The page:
InSight and Perseverance have sent back unprecedented data on everything from marsquakes to the Red Planet’s inner layers.
While humans have been struggling to control the Covid-19 pandemic, baking in record heat, and trying to figure out how not to run out of water, our spacecraft on Mars have been enjoying a rather more tranquil existence.
(Not needing to breathe helps.) Parked on the Martian surface, the InSight lander is listening for marsquakes, while the Perseverance rover is rolling around in search of life.
This week, scientists are dropping an Olympus Mons of findings from the two brave robots. In three papers published today in the journal Science—each authored by dozens of scientists from around the world—researchers detail the clever ways they used InSight’s seismometer to peer deep into the Red Planet, giving them an unprecedented understanding of its crust, mantle, and core.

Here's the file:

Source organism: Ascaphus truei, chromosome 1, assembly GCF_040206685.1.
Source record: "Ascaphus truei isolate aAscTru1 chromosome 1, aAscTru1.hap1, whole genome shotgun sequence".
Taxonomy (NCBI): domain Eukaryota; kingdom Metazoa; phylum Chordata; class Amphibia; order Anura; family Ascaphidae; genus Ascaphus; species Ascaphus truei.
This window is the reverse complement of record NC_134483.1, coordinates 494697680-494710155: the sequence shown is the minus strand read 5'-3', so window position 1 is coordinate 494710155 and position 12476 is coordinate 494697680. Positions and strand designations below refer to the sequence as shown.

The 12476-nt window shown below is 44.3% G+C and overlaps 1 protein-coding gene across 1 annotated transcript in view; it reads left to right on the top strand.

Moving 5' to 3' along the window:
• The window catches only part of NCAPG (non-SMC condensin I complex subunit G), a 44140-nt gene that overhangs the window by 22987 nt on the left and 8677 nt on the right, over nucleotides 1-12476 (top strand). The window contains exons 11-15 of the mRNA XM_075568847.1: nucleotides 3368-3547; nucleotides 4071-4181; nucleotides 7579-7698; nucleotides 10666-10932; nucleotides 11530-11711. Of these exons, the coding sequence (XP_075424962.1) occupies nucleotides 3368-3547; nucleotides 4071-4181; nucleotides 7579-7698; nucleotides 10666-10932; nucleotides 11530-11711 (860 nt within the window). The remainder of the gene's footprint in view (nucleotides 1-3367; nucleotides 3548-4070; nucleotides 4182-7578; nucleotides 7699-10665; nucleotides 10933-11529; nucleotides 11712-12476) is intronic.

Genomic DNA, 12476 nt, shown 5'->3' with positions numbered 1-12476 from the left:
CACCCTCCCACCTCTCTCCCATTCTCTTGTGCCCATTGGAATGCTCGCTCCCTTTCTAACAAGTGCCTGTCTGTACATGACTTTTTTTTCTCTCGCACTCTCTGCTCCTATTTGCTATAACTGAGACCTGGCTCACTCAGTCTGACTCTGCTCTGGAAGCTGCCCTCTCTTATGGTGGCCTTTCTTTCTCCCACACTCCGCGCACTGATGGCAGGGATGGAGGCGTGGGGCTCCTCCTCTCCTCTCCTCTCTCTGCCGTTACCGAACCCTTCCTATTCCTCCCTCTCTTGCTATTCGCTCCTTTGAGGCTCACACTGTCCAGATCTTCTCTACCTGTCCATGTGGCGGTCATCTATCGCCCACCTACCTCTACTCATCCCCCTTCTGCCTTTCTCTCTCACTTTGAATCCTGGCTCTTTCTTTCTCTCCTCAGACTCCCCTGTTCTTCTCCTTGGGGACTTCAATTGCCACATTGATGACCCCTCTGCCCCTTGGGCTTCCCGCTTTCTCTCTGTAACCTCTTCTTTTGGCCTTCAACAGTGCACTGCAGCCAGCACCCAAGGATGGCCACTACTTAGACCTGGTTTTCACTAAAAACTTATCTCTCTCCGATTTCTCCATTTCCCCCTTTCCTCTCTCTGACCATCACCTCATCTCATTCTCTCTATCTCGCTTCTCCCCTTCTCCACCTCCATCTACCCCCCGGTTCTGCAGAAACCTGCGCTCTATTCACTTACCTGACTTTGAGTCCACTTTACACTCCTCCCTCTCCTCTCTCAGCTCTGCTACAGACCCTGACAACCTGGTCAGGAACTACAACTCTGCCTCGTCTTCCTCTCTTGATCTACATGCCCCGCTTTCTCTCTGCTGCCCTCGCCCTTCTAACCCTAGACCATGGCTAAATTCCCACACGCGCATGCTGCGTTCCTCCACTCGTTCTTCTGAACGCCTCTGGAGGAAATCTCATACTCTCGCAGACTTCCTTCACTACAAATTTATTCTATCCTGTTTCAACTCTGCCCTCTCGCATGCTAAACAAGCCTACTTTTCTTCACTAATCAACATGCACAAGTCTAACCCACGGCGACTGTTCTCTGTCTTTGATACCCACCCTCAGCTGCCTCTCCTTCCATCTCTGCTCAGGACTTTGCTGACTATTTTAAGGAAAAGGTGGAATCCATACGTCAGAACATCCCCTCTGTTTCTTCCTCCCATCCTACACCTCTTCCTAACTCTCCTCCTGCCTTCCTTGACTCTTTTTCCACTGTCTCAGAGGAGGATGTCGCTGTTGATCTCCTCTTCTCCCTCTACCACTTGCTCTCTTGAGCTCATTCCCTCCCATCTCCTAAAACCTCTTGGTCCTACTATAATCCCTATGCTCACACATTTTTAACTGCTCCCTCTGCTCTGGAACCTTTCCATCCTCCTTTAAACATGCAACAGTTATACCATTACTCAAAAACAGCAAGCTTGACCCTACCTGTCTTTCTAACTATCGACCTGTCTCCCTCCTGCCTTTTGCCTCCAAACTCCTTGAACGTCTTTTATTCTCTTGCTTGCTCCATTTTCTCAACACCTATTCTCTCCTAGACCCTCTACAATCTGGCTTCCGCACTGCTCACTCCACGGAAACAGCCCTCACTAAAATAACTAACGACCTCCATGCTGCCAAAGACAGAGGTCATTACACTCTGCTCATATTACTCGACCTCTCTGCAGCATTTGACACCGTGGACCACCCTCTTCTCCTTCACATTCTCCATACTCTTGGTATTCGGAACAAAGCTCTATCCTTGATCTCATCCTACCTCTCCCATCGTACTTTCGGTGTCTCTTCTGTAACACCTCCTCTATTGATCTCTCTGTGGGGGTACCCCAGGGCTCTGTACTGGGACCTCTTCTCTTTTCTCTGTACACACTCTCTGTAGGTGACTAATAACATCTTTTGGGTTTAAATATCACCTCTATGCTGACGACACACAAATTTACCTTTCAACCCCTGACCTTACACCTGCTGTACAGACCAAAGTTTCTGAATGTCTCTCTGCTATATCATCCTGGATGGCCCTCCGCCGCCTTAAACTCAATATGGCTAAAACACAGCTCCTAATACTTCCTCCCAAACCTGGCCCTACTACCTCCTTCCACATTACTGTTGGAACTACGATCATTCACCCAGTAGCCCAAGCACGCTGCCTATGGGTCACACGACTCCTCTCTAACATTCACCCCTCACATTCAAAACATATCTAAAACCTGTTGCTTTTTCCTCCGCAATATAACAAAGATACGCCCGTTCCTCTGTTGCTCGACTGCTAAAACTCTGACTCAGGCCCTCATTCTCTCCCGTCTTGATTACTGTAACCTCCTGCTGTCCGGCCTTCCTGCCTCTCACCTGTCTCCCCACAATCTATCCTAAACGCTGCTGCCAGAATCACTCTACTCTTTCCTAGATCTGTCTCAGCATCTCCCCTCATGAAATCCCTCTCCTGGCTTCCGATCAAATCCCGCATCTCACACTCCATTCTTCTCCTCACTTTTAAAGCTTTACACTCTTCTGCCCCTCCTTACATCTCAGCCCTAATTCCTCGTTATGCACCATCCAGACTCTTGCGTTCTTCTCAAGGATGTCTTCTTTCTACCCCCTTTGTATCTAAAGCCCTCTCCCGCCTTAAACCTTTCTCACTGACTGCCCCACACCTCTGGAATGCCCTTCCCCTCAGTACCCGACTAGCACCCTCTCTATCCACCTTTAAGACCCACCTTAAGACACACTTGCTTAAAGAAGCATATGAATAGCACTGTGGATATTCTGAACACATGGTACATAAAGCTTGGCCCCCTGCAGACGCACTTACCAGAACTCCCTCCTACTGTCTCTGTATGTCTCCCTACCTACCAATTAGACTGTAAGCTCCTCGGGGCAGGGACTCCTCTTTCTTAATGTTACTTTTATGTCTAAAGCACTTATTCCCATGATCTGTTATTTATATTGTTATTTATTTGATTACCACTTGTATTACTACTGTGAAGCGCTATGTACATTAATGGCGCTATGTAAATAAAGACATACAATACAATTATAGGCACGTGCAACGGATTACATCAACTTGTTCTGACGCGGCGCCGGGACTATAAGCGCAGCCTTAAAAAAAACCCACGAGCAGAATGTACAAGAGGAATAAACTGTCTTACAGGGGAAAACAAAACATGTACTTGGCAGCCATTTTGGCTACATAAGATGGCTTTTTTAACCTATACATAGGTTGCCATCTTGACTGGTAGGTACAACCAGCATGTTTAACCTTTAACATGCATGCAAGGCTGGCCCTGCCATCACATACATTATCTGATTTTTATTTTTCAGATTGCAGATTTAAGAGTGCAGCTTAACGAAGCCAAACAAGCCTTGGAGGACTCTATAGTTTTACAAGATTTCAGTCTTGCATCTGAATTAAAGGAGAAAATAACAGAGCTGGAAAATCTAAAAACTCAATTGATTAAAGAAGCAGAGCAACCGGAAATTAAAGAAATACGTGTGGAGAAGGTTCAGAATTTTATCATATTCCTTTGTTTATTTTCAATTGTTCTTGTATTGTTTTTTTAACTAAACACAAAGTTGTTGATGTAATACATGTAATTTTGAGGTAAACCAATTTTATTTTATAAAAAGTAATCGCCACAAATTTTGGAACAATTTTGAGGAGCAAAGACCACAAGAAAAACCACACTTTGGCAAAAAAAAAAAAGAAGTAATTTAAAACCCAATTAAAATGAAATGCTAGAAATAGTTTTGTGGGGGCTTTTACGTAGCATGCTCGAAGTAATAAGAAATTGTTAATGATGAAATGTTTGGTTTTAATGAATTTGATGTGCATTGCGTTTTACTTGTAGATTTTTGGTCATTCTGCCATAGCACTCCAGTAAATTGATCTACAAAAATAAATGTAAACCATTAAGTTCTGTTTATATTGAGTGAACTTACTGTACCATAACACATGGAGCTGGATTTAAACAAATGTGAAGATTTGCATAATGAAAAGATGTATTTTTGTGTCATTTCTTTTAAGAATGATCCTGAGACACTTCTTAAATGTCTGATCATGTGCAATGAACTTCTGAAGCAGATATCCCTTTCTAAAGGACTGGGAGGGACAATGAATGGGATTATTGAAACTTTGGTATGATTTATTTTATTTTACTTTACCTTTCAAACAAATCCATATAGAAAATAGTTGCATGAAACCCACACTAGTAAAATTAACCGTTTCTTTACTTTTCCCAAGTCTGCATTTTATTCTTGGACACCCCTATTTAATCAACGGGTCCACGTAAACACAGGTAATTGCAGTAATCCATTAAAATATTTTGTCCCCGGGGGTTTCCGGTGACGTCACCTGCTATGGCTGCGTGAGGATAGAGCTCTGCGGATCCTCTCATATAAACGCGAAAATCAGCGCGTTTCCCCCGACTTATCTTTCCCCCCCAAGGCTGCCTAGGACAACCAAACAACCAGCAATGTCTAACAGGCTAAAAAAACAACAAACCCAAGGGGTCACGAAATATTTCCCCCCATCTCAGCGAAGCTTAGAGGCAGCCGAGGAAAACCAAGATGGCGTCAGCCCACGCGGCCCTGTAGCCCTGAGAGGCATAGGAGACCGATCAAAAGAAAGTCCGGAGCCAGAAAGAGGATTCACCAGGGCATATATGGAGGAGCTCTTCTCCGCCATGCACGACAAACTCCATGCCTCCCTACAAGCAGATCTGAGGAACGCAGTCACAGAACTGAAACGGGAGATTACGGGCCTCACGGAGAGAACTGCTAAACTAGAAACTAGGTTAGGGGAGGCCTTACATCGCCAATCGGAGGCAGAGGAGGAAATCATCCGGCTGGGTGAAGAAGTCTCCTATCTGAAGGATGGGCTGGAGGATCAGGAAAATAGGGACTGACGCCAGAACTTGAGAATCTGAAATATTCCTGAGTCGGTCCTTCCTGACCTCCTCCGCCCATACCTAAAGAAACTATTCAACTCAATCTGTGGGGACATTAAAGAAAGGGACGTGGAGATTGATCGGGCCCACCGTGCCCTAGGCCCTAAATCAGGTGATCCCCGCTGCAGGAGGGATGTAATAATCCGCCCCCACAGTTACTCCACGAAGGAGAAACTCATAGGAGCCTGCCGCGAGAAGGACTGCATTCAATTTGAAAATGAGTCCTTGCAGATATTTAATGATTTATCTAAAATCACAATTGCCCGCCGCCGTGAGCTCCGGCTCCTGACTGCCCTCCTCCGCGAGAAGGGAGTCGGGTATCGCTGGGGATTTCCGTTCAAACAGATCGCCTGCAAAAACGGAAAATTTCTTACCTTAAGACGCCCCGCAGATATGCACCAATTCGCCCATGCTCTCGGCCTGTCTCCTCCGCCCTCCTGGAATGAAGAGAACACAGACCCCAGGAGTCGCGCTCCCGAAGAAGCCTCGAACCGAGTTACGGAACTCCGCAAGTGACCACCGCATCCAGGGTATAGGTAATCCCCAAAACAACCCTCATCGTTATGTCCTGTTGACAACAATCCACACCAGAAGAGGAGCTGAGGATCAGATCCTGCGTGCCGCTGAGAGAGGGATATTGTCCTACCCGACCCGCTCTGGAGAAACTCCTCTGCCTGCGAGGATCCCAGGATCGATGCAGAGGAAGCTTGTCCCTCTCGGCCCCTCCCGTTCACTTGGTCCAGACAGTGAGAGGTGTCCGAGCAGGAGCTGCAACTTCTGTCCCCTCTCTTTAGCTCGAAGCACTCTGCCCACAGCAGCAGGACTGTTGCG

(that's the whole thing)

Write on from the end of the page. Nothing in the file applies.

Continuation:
It’s the first time scientists have mapped the interior of a planet other than Earth. And yesterday, another group of scientists held a press conference to announce early research results from Perseverance, and the next steps the rover will take to explore the surface of Jezero Crater, once a lake that could have been home to ancient microbial life.